Three Things Channel Partners Must Do to Get Out of the Rut – and Get in the Game
Oct 01, 2020
Many channel partners I work with on a daily basis are struggling to make the transition to the Digital Age. You know that your customers want to benefit from emerging technologies like Edge Intelligence and Software-Defined Networking (SD-WAN). But rather than leveraging these innovations to help customers and generate revenue, you’re stuck selling the same basic functionality – the boxes, circuits, switches and routers – that you’ve been pushing for the past ten years or so. This presents the obvious problem of falling behind more agile and progressive competitors. Moreover, the increasing commoditization of traditional telecom and IT offerings means steadily falling prices and shrinking margins for your business.
Here are three things that you as a channel partner can do – starting today – to escape the treacherous trap of “this is the way we’ve always done it.”:
1. Work with your master agents. As a partner, master agents represent a critical facilitator of your ability to manage your business and access technology providers with the requisite capabilities. Partners often make the mistake of trying to go it alone. As a result, they fail to take advantage of the resources master agents have to offer. Specifically, master agent expertise in negotiations, in project and account management and sales support and engineering is essential. If you’re going to succeed in the digital game, you need those resources so that you can focus on your core competencies and scale your business. Through the process of engaging with your master agents, you’ll also identify the right contacts for technology providers that offer the capabilities best aligned to your own particular sweet spots. Over time, you’ll then be able to determine which agent(s) to really focus on and cultivate to gain optimal value.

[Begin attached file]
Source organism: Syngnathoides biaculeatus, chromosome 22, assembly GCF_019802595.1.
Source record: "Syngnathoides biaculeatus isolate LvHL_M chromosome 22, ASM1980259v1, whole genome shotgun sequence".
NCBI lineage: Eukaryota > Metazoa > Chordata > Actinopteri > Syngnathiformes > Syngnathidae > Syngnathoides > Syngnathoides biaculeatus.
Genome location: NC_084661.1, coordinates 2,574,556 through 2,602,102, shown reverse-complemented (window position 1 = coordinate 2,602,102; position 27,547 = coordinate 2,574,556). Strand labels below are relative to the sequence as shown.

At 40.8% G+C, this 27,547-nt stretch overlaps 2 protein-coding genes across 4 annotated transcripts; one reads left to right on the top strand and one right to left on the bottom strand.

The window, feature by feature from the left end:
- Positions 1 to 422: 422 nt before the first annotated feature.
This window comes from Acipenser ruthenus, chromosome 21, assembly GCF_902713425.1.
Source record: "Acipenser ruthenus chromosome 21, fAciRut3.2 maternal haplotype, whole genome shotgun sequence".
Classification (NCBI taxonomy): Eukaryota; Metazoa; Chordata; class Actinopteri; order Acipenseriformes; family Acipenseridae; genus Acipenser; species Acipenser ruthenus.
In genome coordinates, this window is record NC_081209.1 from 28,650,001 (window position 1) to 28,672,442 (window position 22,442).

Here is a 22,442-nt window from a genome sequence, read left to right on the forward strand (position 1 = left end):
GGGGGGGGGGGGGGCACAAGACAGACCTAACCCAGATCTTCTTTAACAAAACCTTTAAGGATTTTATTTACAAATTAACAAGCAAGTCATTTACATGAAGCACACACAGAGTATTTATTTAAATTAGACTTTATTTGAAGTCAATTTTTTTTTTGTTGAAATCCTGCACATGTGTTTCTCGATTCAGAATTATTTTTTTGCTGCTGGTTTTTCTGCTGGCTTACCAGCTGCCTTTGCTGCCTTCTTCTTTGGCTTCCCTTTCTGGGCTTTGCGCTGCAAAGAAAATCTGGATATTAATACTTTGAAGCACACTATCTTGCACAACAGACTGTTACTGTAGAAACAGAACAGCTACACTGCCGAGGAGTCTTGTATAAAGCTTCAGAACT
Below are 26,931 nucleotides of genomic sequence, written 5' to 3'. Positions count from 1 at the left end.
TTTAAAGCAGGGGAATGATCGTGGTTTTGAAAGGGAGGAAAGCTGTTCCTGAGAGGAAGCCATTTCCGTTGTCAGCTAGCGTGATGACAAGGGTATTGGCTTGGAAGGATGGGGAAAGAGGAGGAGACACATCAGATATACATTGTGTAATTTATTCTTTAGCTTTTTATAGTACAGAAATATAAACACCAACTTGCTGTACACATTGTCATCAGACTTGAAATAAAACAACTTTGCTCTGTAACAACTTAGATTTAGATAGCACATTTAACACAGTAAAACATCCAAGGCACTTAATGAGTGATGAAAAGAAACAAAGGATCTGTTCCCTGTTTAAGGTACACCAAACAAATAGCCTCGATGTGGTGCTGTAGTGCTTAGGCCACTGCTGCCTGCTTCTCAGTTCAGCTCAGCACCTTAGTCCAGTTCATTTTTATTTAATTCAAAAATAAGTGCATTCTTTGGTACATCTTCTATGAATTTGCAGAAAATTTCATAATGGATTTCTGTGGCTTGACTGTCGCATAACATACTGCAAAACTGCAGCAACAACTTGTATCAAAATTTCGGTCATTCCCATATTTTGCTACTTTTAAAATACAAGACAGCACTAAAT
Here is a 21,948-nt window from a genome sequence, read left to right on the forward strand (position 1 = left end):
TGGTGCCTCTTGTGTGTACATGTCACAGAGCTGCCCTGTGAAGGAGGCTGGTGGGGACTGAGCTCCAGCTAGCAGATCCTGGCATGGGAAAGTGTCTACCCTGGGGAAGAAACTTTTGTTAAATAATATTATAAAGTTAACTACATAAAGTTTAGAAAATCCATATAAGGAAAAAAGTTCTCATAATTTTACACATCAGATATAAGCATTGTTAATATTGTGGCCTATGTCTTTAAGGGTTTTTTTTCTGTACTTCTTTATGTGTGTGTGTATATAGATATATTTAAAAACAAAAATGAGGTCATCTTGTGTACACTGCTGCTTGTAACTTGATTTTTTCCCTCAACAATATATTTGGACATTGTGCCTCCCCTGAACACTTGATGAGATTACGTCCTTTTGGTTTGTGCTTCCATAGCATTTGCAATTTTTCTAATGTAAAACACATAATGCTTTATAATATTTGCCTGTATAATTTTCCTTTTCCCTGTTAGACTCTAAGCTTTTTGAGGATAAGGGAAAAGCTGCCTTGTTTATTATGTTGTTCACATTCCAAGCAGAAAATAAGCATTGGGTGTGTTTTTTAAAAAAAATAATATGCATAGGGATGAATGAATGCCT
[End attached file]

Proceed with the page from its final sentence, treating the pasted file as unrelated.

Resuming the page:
2. Engage with the right technology provider. By the same token, cultivating direct relationships with technology providers with a wide range of innovative tools in their portfolios is a must. Industry-focused solutions designed to address specific business problems can be particularly valuable in terms of gaining traction with particular market segments. And while the technology tools might be sophisticated, the business problems can be pretty simple. And while it's not rocket science, improved inventory management can boost profit margins and spell the difference between survival and failure during a difficult economic time – it’s a priority, in other words. Equally important, look for providers that have dedicated and mature channel partner teams to help you identify the right solutions and understand how those solutions align to the needs of a given customer.
3. Stop talking about technology functionality and start talking about business problems. To take point #2 a step further, your customers don’t want technology innovation and digital tools because they do neat stuff – they want them because they have problems that need to be solved. Your manufacturing customer, for example, doesn’t care that Software-Defined Wide Area Networking (SD-WAN) decouples networking hardware from its control mechanism. Rather, he cares about integrating his multi-silo, legacy-based IT environment with his shop-floor operation in order to take automation capabilities to the next level. That said, solving a customer’s specific problem doesn’t mean the end of that relationship – quite the contrary. Focusing on the customer’s needs and pain points expands the conversation far beyond the features and benefits of the specific solution you’re trying to sell. By understanding your customer, you can connect the dots between one solution and the next.
Change is hard. We all know that. And while adapting to new demands and conditions has always been necessary, today it’s more essential than ever. Contact me to discuss how we can help.